Q237 Mr Sanders: So you think it ought to just be something for the league clubs to do? I mean league clubs have, as you hint, a difficult enough job maintaining a youth development programme. It is the first thing they tend to cut back when they are in money trouble. But shouldn't it be something that League ought to look at right throughout the pyramid, that every club that is professional or semi-professional ought to be encouraged to have some form of youth development?

Lord Mawhinney: The answer to that question is undoubtedly yes. Thirteen of the England team who played recently against Denmark received most of their youth training in the Football League. We have, as Mr Clark and Mr Williamson, particularly, told you, a good and burgeoning system in the Football League for youth development. It is now under challenge by the Premier League—that will be a matter for the two leagues to sort out among themselves—but I am proud of the strides that have been made over the last seven years as far as youth development is concerned and that is not a bad English statistic.

Q238 Paul Farrelly: I want to just come on briefly to finances, but just on that strand on youth development. One of the things that has struck when I went to Germany was not so much the 50 plus one rule, because that can obviously be negotiated around, but it was a sense that they had an ethos in Germany that seems to be missing here, particularly vis-à-vis, the Premier League and the FA and the Football League. They said that when they lost very badly in Euro 2000 they decided collectively to do something about it and, in particular, youth development was strong. They put a strong emphasis on youth development. You have seen the results now with the young German team and their performance in the World Cup. Is there any sense that we can learn from Germany in youth development and developing that ethos, sharing some money in the game but making it in the national interest as well as the game's interest and home-grown players? Is this a fruitful line of inquiry for us?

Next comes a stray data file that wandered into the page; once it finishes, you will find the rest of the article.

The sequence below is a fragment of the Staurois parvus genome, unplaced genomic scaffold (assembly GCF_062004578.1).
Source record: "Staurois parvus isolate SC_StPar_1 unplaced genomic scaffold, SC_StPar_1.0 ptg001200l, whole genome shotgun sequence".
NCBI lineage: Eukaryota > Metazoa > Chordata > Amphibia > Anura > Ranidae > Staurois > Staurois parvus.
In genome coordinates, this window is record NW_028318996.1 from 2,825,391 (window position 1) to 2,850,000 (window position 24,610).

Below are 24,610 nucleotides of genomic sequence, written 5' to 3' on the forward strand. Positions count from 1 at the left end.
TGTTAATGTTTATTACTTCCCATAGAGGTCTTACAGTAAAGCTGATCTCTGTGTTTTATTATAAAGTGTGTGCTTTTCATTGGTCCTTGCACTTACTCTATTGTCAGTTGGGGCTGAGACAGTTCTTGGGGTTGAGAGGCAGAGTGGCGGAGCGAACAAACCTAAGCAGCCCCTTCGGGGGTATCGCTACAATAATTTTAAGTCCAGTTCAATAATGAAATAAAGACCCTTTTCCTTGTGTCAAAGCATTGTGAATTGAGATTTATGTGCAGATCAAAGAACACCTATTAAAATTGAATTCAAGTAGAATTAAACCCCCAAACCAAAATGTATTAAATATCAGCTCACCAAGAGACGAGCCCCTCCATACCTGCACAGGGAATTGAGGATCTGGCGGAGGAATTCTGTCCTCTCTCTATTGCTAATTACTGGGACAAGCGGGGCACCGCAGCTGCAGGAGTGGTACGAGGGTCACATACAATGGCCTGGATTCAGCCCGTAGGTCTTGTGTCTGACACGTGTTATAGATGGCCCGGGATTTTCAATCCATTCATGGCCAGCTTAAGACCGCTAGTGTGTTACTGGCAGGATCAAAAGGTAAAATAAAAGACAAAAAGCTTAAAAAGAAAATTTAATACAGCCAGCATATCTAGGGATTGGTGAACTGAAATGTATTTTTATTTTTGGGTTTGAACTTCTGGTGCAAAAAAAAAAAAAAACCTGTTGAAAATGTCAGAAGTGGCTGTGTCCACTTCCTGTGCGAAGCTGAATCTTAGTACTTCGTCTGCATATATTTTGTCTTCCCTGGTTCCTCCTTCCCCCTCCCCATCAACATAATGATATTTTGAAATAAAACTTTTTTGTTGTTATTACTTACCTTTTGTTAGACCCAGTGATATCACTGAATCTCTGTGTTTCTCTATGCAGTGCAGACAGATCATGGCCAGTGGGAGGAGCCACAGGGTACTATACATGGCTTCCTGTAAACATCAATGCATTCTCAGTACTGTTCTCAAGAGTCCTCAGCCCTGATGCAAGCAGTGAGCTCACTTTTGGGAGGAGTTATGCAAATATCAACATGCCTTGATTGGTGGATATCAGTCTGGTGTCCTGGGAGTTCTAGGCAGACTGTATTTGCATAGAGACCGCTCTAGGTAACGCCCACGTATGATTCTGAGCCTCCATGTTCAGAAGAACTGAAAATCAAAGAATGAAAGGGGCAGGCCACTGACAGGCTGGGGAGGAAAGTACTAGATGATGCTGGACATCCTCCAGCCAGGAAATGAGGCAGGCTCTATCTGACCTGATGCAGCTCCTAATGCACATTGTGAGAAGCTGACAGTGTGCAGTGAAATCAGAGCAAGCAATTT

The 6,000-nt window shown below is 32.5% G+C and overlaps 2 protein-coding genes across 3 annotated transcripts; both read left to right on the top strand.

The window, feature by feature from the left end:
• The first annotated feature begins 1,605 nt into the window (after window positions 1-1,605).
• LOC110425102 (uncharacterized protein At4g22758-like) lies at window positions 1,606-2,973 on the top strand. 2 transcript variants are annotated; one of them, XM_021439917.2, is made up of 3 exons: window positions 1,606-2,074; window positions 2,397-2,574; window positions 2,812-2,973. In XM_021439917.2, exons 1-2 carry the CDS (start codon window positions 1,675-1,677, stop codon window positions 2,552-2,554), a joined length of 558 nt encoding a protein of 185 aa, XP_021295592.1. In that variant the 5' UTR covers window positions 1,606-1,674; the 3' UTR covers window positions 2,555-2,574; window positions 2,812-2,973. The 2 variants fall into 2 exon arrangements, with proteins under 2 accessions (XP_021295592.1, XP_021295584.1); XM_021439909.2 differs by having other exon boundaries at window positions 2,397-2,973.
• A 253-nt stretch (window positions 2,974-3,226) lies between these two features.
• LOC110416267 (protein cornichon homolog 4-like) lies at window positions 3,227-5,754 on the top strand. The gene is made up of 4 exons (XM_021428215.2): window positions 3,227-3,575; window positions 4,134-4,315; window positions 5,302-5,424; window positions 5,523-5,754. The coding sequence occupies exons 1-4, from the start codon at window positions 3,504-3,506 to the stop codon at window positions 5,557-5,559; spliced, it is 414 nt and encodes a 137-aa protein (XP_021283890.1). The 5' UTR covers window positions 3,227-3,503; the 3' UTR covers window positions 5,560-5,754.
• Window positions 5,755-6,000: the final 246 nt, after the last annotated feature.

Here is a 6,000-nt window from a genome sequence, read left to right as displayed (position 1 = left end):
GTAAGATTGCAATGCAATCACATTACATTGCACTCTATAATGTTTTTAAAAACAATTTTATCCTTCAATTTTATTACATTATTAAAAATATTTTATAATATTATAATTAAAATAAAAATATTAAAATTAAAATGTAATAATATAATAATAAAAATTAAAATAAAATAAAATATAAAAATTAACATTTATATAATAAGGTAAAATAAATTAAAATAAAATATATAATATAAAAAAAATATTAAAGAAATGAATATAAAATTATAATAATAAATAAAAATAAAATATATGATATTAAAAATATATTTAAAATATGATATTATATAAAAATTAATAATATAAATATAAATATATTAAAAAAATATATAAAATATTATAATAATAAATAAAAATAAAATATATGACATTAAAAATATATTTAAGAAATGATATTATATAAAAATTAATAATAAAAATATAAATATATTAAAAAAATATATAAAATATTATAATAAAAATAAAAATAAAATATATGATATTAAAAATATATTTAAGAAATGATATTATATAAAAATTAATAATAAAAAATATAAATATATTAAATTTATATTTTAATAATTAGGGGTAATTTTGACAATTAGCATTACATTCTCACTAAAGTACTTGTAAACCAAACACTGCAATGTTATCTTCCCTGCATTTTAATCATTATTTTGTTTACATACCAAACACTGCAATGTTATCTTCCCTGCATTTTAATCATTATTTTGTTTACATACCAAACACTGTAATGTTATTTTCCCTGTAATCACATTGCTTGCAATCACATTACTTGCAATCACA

Lord Mawhinney: Yes, I think it probably is; perhaps in the context of whatever you may choose to say about the future of the FA. It is a matter of record that Trevor Brooking and I didn't see eye to eye over youth development for years and we didn't see eye to eye because our clubs were putting £40 million into youth development, the FA was putting in a minimal amount and they simply wanted us to hand over our £40 million and our young players and they would decide what to do with them. That never struck me as an attractive option but, in an attempt to be helpful, a few years ago I had Sir Trevor here for lunch and I invited him to take a clean piece of paper and write down what he would like from the Football League and I would do my very best to persuade the Board to deliver. I am guessing that was three years ago, maybe four years ago, and I was promised a reply within a week and it still hasn't come.

Paul Farrelly: Maybe we can follow that up.